When a student walks into that big scary hall to take their GCSE English exam, they won’t have to do a single quiz – unless you count the “true or false” element of Paper 2 which is worth a measly four marks out of the 160 up for grabs across both exams. So, why on earth use quizzes as a teaching and learning tool in preparation for this incredibly important pair of exams?
That’s a good question – and a simple one too. My very simple answer would be “because they’re fun” and generally that’s where I would like the questioning to end. I’ve never seen anything engage students more than a good quiz, especially on a platform like Kahoot. That’s the primary reason there are so many on the VLE, but more about that later.
Quizzes are flavour of the month right now – that’s for sure. However, as long as the teaching wheel continues to go full circle every decade or two then the popularity and perceived use of quizzes will likely wax and wane accordingly. Their star is most certainly in the ascendance at the moment – although they never really went away at all.
I love quizzes but doing a search for “quizzes for GCSE English” comes up with some strange results – most popular being the quizzes that various newspapers have put together to challenge their readership thus: “Could you pass GCSE English?”. The quizzes then mostly have very little to do with what learners face in the exam. Great.
You can go on Kahoot or Quizziz (both of which I adore) but sifting through the tsunami of choice you get on either platform can often be challenging when time is a factor. I’m surely not the only teacher to have rapidly if somewhat guiltily pulled a quiz “off the shelf” only to discover half-way through that many of the “correct” answers are horribly, howlingly, hysterically wrong. No mind, I sometimes think that I could give my learners Kahoots on spot popping or nose picking or elbow greasing and they would probably enjoy them just as much, the competition being so much more important than the questions (of course).
So, why am I such a fan of quizzes? As I’ve said, they’re fun. There.
They are important, too.
Of course there are many reasons other than fun why quizzes are important to me as an English teacher. First and foremost, I am asking questions – I’m a big fan of the Socratic method. Quizzes, particularly online quizzes, allow me to ask questions in a different way. Instead of asking a class and watching the sometimes desultory raising of hands, I’m doing the same thing in a more active way – plus I am asking all of the learners for the answer at the same time rather than just one. True, most quizzes don’t allow you to probe if there is hesitation – it’s right or wrong. Yet more sophisticated quiz software such as Moodle can allow for this and if a question is answered incorrectly, then a similar question may be asked in a different way and the learner gets the opportunity to try again, effectively. Real-time quizzes with a group don't do that.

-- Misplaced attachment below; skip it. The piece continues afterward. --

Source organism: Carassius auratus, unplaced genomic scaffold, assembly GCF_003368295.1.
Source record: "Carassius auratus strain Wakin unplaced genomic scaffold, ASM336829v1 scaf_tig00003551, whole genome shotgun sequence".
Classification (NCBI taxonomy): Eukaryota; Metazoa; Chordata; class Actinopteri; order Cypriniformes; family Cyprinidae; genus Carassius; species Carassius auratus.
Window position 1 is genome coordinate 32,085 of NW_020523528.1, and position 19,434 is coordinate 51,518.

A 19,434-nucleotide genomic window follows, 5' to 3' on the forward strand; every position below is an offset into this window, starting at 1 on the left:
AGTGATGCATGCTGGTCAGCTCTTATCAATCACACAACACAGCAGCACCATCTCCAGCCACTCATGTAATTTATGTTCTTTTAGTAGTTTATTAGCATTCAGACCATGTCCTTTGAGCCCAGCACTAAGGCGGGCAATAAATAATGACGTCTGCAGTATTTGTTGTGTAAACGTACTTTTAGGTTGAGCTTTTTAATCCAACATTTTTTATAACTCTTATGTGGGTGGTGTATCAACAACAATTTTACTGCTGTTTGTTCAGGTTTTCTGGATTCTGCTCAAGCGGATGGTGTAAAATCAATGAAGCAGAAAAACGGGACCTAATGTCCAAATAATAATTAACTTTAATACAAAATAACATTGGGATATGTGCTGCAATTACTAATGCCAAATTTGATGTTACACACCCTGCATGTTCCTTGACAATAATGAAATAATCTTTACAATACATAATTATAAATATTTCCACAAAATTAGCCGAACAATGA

Forget the more sophisticated software for a second and boiling it down to the basics, what I am really doing is asking my learners to retrieve information. You don’t get many points for that in the GCSE English exam, true enough, but this act of retrieval has been shown to help with the ability to learn in general. When a learner retrieves information from that dusty corner of their mind this may lead to further learning and the bonus is it’s independent of the teacher. There’s a furthermore too – simple retrieval exercises can even lead to learners applying the information in new circumstances (future lessons!) too.